Richard Agee

Yom Kippur and being ‘released from the law’

Richard AgeeMost Christians interpret Rom. 7:6 to mean that the Torah has been cast aside and that we don’t have to live by the rules of the Torah anymore. Life does not come from the letter of the Law — and it never did.

We deserve death under God’s holy law, but Yeshua the Messiah gives us life to live the law with a new “heart.” That’s the message of יום כיפרים Yom Kippurim, the Day of Atonement.

Apostle Paul’s Romans letter tells us that the righteousness of God is separate of the righteousness of the Torah. God’s righteousness is higher than the Torah. He wants to know if we are willing to listen to Him by and through the Torah. 

He uses the example of a marriage to try to explain our relationship with the Torah, but it’s a very confusing text and it’s often interpreted in an antinomian (anti-Law) way. 

Let’s start with Rom. 7:6:

“But now we have been released from the Law, having died to that by which we were bound, so that we serve in newness of the Spirit and not in oldness of the letter.”

Most Christians interpret this verse to mean that the Torah has been cast aside and that we don’t have to live by the rules of the Torah anymore. 

But the Scriptures tell us that God doesn’t change. He is the same today, yesterday and forever. 

When reading the book of Romans, ask yourself, “Who is the target audience of this book?” Is it Roman Catholics? Anglicans? Messianic Jews? No, Paul wrote this letter to the εκκλεσια ekklesia (congregation) in Rome. These Gentiles in Rome had very little knowledge of the Torah, they certainly didn’t have it inoculated in them from childhood, but the Jews in Rome did. The Jewish believers in Rome were the ones teaching the Gentile believers there about the Torah. 

In Rom. 1:8-11, Paul tells the Roman believers that he is praying for them and he longs to travel to see them. He says he wants to come to them that he can plant a spiritual gift into their community. He wants to establish something in them. What would he want to set up in them. There was already some kind of community there so he’s not going there to plant a church. But Paul saw that something profound was lacking in them and he wanted to bring that to them.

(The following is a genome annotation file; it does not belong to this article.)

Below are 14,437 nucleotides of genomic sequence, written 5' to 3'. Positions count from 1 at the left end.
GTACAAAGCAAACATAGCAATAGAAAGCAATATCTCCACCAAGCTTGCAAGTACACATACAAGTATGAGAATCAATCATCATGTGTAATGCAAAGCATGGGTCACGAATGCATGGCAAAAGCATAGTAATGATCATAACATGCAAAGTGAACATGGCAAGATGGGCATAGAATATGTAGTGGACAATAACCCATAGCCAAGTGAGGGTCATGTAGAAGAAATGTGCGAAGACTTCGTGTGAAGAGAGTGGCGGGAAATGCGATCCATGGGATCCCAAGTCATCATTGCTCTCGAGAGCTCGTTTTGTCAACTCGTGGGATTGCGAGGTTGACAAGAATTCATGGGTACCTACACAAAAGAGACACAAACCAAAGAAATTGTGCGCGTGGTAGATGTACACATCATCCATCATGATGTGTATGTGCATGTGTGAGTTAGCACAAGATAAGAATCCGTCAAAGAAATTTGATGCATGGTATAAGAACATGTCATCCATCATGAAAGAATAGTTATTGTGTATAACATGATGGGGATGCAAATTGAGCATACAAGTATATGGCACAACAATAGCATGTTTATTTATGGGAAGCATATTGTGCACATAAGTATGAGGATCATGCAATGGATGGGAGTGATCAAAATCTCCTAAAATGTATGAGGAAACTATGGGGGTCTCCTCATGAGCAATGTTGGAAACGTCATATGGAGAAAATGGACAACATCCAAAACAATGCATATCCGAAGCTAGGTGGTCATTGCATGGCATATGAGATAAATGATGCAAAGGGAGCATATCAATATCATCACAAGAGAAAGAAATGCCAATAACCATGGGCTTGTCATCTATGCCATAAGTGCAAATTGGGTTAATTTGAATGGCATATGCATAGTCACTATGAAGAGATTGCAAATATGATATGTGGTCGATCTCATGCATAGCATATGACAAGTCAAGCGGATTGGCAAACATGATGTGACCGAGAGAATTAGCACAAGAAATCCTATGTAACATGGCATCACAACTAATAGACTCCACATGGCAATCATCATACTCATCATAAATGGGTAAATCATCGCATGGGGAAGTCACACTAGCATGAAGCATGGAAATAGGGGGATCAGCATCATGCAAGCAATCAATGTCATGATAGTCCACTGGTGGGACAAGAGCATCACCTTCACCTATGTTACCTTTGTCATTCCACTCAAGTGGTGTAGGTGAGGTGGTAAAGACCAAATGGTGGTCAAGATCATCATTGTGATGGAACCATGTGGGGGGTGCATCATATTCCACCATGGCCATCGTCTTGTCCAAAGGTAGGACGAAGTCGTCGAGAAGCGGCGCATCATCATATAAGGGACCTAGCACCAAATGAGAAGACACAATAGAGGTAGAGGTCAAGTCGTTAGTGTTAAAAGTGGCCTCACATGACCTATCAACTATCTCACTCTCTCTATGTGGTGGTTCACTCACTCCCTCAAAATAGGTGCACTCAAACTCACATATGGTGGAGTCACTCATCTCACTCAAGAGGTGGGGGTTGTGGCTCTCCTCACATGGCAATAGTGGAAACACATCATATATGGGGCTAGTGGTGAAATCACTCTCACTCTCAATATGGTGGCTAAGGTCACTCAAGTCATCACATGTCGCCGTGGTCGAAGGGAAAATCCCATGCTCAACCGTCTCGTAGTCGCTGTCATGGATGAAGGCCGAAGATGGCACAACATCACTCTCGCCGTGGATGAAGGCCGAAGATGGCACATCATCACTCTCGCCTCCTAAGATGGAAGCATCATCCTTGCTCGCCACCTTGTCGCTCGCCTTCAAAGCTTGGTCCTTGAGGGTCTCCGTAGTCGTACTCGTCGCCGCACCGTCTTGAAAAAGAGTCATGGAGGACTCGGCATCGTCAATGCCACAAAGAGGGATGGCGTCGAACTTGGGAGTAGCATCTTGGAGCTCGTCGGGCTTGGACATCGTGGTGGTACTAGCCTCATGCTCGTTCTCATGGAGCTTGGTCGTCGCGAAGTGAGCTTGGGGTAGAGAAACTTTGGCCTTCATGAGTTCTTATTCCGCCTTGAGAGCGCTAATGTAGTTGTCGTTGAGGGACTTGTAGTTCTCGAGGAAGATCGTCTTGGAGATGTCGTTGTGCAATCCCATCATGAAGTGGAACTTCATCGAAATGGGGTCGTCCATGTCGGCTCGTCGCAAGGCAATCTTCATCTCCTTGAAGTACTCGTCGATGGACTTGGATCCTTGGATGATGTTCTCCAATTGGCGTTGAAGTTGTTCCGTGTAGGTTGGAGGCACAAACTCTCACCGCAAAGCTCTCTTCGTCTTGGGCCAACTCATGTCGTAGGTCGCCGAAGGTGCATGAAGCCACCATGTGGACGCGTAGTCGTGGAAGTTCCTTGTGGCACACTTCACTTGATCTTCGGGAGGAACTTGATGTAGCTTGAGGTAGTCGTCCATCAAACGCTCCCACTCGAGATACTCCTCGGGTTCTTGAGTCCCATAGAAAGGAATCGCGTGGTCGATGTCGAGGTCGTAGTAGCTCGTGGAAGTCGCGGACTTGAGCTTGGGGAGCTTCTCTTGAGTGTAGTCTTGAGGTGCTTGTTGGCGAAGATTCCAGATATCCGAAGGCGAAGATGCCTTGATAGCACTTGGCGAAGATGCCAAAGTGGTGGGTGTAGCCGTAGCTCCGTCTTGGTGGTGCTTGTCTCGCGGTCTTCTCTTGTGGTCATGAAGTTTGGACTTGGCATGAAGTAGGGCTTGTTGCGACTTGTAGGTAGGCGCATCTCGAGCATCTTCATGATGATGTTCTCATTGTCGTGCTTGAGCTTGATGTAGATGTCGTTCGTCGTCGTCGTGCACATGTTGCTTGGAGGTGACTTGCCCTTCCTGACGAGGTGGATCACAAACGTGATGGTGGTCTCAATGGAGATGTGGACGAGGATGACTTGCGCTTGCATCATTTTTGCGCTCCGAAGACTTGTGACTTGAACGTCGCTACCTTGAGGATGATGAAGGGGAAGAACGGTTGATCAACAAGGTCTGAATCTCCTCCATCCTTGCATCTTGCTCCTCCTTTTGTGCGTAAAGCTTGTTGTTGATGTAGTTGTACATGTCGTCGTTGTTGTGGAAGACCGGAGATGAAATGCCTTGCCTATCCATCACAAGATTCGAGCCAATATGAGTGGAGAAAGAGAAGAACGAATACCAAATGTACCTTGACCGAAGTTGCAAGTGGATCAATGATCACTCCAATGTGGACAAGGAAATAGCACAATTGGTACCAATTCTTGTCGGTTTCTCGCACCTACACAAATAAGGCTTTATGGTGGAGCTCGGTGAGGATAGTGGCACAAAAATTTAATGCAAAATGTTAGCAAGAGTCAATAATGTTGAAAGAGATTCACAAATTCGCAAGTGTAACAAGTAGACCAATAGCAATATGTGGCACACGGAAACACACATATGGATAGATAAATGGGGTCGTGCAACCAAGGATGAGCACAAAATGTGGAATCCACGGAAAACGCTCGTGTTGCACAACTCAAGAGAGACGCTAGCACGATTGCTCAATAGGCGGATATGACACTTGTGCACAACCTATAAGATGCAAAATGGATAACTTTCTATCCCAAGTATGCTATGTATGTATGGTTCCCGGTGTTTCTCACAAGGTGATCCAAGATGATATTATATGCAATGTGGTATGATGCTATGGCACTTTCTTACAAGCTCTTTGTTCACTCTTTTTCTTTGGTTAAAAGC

There is something wrong with the Roman congregation and he longs to visit them to make them better. From the letter, we can get a sense that the Roman congregation did not have a complete understanding of the death of sin. They also didn’t understand the importance of baptism.

In those days, “baptism” was a common ritual, which in Hebrew is called mikvah. However, the baptism that Paul introduced to them is the concept of one baptism, that there’s only one baptism that really counts, which is the baptism into Yeshua’s life, death and resurrection. 

We need to put ourselves in the mindset of the Jewish believers in Rome. We need to also put ourselves into Paul’s mindset before He met the Lord at Damascus. 

Paul was a pharisee and one of the main doctrines of the Pharisees was the idea of separation. You could only be righteousness if you separated yourself from the world and its pagan influence. 

The Jewish believers were the leaders of the Roman congregation at this time. The Gentiles there were just following what the Jewish believers were teaching them. 

When God brought the Israelites out of Egypt, the Egyptians paid a grave cost for that redemption. Think about that as we go back to Romans 7. 

If we are delivered from the Law as it says in Rom. 7:6, what are we delivered from? Are we exempted from holiness and free to sin? No, because Rom. 7:7 tells us, “What shall we say then? Is the Law sin? May it never be!”